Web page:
I am preparing some questions tonight for an exercise I am running, and I rediscovered this elegant and simple process for constructing questions that elicit stories, courtesy of the Ultimate Guide to Anecdote Circles.
Build the question.
People remember events whenÂ they can picture an image remindingÂ them of aÂ specific situation. Combine this idea with the suggestion of adding emotion and you have the two building blocks to create good questions.
First start with an image-building phrase:
- â€œThink about…â€
For example, â€Think about a time when you were given advice by your manager.â€
Add an additional sentence or two to enhance the image:
â€œThis might have been done formally in the office or perhaps outside the formal environment.â€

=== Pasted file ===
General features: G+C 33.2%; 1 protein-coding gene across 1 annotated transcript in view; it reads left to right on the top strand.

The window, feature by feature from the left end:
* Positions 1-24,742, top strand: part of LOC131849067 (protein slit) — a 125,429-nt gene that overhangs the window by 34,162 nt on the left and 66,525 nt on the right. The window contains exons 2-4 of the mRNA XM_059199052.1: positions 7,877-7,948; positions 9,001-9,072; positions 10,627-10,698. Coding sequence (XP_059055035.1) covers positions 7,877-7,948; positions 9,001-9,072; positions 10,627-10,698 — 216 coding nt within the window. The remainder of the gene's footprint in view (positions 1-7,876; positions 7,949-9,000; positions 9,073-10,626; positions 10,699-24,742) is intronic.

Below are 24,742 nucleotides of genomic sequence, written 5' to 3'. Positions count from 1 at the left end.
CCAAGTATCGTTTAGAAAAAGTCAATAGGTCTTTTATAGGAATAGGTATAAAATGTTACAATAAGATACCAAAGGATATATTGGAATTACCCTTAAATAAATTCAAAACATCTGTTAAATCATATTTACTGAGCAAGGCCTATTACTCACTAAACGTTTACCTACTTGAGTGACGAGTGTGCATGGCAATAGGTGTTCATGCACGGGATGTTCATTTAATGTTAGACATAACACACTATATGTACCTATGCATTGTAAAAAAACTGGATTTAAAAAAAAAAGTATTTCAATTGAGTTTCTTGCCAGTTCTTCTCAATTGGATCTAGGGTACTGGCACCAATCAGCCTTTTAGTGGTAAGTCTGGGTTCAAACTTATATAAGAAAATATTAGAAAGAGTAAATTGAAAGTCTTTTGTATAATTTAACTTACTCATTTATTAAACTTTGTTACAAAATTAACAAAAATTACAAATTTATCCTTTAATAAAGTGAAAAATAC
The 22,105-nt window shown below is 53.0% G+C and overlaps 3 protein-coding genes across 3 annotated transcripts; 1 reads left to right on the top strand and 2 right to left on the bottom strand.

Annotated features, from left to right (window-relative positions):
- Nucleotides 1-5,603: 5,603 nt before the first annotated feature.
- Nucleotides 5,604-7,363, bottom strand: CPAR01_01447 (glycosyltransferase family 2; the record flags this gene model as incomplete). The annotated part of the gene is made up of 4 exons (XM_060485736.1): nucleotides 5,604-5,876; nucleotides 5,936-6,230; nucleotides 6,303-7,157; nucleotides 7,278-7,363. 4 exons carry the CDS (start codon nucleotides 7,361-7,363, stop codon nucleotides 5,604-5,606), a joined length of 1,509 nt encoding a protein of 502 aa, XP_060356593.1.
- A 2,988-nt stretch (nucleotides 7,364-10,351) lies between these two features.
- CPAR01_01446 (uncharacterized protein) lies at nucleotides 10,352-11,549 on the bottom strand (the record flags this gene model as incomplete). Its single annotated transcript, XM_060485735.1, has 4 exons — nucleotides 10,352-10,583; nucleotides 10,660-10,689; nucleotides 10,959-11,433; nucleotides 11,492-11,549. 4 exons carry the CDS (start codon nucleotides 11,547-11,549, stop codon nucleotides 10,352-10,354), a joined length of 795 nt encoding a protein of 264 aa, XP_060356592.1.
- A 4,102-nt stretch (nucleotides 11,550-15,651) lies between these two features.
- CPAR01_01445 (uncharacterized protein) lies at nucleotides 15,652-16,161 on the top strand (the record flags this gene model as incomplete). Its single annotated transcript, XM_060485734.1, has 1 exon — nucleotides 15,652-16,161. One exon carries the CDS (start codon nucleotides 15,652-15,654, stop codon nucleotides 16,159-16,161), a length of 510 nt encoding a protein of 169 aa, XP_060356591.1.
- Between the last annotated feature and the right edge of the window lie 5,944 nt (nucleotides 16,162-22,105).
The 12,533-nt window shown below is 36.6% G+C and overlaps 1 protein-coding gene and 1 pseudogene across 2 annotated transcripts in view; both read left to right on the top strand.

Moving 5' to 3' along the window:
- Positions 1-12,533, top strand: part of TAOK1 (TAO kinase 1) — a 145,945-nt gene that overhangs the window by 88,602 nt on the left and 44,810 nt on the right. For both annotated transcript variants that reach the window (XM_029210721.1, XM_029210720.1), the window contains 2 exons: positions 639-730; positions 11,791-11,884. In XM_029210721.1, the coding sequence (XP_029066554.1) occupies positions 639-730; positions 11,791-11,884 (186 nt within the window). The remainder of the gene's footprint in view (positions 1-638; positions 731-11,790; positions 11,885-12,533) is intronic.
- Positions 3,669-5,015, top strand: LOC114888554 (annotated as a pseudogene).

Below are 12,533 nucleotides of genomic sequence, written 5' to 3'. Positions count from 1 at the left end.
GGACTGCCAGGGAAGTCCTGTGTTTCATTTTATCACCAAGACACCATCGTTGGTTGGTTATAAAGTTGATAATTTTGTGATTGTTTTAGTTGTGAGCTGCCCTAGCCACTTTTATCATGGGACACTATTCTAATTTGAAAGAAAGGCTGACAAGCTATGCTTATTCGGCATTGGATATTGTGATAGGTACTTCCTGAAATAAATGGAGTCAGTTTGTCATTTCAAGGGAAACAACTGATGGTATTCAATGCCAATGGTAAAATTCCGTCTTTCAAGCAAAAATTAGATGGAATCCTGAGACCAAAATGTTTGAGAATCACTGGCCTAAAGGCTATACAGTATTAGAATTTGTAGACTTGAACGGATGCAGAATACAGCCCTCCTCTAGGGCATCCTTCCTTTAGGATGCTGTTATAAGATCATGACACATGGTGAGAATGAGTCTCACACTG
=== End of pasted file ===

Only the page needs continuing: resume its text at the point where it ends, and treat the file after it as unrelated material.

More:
Then add the open question with the emotive words:
â€œWhen have you been annoyed, ecstatic or perhaps just surprised by what you were told?â€
Notice there is a spectrum of emotions, which increases the chances of a memory being triggered by the question.
Simply askingÂ people to tell stories rarely results in stories being told. In factÂ people are often confused when you ask for stories, thinkingÂ they might have to concoct an event or perhaps demonstrate Hemingway-level storytelling. Consequently, we suggest you avoid the term â€˜storyâ€™ and use terms like: examples, illustrations, experiences.
So simple and results in great questions.